Jingyan took a cup of steaming tea that had been poured for him, just to have something to hold, and turned to the window. He emptied his mind of everything but his most rational thoughts, and considered this offer from every angle.
Unlike his brothers, he has never coveted the throne. Even if it had, he had never had the resources to seek it. And yet—here was the path to save Da Liang from the greediness that bled the people and tore at him, every time he conducted inspections around the country; here was the tool to restoring the honor of the noble dead, if he bided his time; here was a responsibility that would atone for how naïve and careless he had been more than a decade ago, when he rode to Donghai and abandoned his family to the machinations of the court.
But this man who promised to reveal his path to the throne was at best a risk, at worse a danger. And the path would undoubtedly rely on despicable plots similar to the one that had cost him everything.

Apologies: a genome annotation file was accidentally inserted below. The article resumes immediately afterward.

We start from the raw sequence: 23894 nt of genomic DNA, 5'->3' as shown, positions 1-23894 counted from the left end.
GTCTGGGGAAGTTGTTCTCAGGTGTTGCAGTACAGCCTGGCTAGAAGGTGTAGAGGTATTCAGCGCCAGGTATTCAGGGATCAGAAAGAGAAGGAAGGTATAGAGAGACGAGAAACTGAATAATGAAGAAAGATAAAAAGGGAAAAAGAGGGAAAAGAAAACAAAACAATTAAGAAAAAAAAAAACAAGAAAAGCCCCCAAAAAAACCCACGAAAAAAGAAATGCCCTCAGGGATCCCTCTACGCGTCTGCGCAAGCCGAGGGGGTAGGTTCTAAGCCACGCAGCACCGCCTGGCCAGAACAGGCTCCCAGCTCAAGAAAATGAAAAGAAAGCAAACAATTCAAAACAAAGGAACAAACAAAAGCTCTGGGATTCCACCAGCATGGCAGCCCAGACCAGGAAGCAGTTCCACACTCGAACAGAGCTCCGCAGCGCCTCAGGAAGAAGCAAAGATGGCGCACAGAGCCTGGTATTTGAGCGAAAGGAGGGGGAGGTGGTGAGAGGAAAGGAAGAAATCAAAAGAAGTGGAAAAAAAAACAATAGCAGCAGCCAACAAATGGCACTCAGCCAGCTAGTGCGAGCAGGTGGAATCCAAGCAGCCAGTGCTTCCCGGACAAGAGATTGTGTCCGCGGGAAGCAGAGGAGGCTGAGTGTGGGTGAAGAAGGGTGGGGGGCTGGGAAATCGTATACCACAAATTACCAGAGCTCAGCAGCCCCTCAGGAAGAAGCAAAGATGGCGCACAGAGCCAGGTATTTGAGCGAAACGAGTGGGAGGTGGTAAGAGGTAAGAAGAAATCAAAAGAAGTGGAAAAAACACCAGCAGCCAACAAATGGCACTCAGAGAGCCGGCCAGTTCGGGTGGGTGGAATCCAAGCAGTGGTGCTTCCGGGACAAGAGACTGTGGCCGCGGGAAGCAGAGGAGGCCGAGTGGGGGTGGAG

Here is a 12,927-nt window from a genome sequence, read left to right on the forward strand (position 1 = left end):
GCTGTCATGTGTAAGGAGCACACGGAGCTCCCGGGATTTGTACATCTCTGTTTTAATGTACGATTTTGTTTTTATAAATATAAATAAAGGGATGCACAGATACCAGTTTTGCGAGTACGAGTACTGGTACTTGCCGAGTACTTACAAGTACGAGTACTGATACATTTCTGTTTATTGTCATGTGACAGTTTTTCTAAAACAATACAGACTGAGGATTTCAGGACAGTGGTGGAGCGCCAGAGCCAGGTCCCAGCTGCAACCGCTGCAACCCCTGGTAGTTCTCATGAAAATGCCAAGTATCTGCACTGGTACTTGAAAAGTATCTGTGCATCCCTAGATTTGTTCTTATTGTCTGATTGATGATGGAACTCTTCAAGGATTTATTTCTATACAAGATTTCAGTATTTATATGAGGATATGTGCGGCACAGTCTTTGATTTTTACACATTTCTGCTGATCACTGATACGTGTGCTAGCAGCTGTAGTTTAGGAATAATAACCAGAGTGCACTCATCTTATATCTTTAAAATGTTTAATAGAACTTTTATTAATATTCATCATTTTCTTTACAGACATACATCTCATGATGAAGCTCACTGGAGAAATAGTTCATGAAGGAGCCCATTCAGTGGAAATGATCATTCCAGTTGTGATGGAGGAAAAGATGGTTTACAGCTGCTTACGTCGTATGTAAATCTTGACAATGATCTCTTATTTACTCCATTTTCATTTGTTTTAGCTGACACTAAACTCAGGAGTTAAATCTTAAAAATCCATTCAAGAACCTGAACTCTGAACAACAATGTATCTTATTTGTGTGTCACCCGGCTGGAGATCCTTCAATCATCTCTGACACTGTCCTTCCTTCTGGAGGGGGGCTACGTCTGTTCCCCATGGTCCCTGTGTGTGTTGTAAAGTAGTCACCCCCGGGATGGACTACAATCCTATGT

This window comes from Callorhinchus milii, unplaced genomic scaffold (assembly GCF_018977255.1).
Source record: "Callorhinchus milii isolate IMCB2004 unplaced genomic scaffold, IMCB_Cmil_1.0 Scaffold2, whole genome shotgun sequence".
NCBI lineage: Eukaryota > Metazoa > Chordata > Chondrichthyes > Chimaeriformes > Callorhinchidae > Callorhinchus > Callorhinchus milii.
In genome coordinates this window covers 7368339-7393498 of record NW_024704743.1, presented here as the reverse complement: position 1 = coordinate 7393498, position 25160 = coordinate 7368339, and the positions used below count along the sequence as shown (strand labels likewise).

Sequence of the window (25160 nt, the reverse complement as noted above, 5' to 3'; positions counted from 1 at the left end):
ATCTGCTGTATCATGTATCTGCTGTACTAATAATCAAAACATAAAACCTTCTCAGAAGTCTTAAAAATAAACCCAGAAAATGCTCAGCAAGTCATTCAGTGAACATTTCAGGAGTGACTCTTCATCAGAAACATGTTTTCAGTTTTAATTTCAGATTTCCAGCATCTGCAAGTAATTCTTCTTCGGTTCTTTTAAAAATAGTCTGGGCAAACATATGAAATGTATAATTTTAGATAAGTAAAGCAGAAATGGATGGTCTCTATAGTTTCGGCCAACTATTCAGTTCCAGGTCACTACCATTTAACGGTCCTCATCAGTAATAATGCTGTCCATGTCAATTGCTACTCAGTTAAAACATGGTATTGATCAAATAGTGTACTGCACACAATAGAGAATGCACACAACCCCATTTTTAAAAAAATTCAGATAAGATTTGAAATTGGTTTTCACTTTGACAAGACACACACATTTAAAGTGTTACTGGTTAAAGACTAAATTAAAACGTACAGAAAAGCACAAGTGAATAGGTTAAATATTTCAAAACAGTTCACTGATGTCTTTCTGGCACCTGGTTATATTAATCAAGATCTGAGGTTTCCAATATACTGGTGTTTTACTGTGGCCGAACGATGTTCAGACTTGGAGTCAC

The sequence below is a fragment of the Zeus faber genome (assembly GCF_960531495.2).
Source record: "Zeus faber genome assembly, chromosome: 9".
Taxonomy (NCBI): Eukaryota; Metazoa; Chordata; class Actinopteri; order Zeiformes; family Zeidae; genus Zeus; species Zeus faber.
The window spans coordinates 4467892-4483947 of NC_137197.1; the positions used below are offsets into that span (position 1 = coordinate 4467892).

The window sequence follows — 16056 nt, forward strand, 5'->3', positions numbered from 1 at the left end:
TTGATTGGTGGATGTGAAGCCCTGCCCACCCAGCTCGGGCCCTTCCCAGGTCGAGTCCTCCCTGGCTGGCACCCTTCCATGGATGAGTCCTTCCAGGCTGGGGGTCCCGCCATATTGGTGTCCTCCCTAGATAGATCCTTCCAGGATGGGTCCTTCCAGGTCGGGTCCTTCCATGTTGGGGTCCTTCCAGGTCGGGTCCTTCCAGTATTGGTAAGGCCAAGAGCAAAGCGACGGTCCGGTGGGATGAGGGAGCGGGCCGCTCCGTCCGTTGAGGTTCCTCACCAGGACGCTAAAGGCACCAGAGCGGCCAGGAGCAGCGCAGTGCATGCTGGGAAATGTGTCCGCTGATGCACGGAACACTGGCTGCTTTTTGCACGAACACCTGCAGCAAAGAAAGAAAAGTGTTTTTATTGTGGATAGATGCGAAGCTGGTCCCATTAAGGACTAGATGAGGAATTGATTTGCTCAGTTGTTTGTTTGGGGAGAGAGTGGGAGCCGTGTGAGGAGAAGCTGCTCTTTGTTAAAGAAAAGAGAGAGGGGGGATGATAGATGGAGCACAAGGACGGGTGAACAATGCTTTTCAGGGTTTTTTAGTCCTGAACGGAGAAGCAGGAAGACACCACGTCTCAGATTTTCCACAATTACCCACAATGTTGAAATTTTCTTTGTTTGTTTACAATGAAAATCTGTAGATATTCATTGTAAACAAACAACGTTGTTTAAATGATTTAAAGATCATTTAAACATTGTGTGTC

Jingyan turned back and looked at Sir Su’s subdued figure. For all that he knew that Sir Su must be a fox—a wolf, even—in the dress of a lamb, his instincts still told him that this man could be trusted. Their mess of a one-night affair was only Jingyan’s misunderstanding, after all.
In all ways thus far, the man had only demonstrated that he was sincere, capable, and straightforward.
And even if Jingyan played cautiously and ignored his instincts, could he live with himself afterwards, knowing that he willing let slip the chance to live out the legacy his brother and Xiao Shu should have had?